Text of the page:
Liberatory Epistemology and the Sharing of Knowledge: Querying the Norms
Feminist epistemology is a form of liberatory epistemology, and as such is focused on the role of knowledge production in the generation and maintenance of oppression and the effects of oppression on the production of and possibilities for knowledge. I argue that as part of this project, feminists need to take up the question: with whom do we share knowledge, and with whom should we share knowledge? To answer this, we must examine how knowledge-sharing norms function, particularly in contexts of oppression. Knowledge-sharing norms capture the expectations within a community or relationship concerning what knowledge ought to be voiced and thus shared across particular parties, and what knowledge either ought not, or need not be shared. I argue that, surprisingly, from the perspective of a liberatory epistemology, we cannot assume that increased knowledge sharing is always a good thing, but rather must assess the function and value of knowledge sharing and particular knowledge-sharing norms within localized contexts. Nevertheless, criteria for such assessments can be outlined, in accordance with the goals of a liberatory epistemology.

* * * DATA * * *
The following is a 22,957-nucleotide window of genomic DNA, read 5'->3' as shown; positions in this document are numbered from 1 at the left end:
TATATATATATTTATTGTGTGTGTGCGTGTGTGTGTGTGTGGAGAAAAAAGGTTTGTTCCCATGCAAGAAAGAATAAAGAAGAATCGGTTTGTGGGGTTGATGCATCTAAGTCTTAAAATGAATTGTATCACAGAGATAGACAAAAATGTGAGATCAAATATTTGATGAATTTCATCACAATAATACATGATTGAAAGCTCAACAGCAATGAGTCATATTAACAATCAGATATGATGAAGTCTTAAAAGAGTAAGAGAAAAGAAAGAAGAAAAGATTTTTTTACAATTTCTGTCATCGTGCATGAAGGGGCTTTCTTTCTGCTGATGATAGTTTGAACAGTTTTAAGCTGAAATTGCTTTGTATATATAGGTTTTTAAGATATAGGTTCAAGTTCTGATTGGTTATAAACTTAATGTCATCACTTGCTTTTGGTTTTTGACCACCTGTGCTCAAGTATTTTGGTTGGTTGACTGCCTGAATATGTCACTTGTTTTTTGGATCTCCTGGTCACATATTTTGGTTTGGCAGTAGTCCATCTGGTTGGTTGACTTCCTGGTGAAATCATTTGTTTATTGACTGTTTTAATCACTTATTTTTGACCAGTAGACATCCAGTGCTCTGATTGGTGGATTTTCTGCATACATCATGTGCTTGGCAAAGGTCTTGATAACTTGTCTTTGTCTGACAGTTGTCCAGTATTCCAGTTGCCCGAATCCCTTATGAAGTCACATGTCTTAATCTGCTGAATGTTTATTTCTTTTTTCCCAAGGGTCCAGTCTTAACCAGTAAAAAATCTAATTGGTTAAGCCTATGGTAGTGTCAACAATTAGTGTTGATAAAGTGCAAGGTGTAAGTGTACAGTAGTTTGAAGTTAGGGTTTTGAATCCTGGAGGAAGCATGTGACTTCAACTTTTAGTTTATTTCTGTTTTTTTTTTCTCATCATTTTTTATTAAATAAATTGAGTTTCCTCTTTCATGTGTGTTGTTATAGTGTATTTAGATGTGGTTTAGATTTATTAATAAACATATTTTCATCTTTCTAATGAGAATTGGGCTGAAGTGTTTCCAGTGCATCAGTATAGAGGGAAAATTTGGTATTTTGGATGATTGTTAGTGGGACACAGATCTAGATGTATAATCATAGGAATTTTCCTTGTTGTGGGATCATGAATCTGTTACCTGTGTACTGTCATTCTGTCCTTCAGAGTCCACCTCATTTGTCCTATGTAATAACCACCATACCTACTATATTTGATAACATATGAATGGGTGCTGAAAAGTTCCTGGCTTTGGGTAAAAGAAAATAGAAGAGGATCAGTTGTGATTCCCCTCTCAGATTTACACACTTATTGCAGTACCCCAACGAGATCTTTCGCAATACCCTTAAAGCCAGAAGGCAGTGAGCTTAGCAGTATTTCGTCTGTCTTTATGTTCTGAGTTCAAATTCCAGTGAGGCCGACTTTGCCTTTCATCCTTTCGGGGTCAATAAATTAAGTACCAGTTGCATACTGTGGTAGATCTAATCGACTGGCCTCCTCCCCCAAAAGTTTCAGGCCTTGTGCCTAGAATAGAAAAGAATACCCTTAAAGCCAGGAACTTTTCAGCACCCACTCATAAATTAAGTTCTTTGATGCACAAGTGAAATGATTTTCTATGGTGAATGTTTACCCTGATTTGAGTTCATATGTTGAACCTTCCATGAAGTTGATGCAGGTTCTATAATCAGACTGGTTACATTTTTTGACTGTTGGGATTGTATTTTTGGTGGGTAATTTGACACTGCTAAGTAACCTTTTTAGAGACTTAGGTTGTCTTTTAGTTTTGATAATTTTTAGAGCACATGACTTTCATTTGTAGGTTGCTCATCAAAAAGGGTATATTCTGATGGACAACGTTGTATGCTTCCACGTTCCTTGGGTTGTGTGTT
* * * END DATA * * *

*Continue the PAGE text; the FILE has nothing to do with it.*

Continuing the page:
KeywordsFeminist epistemology Knowledge sharing liberatory epistemology secrecy
This paper has benefited from the comments of audiences who heard early versions at the CSWIP (Canadian Society for Women in Philosophy) annual conference in Edmonton, Alberta (October 2007), the Society for Analytical Feminism Conference in Lexington Kentucky (April 2008), and a Middlebury College Life of the Mind lecture (April 2008). I am especially indebted to Carla Fehr and Phyllis Rooney who read drafts of this paper in detail. Others who have offered helpful comments include Lorraine Code, Nancy Daukas, Ann Garry, Sandra Harding, Victor Nuovo, Dave Saldana, Susan Sherwin, Alexis Shotwell and Ilya Storm.
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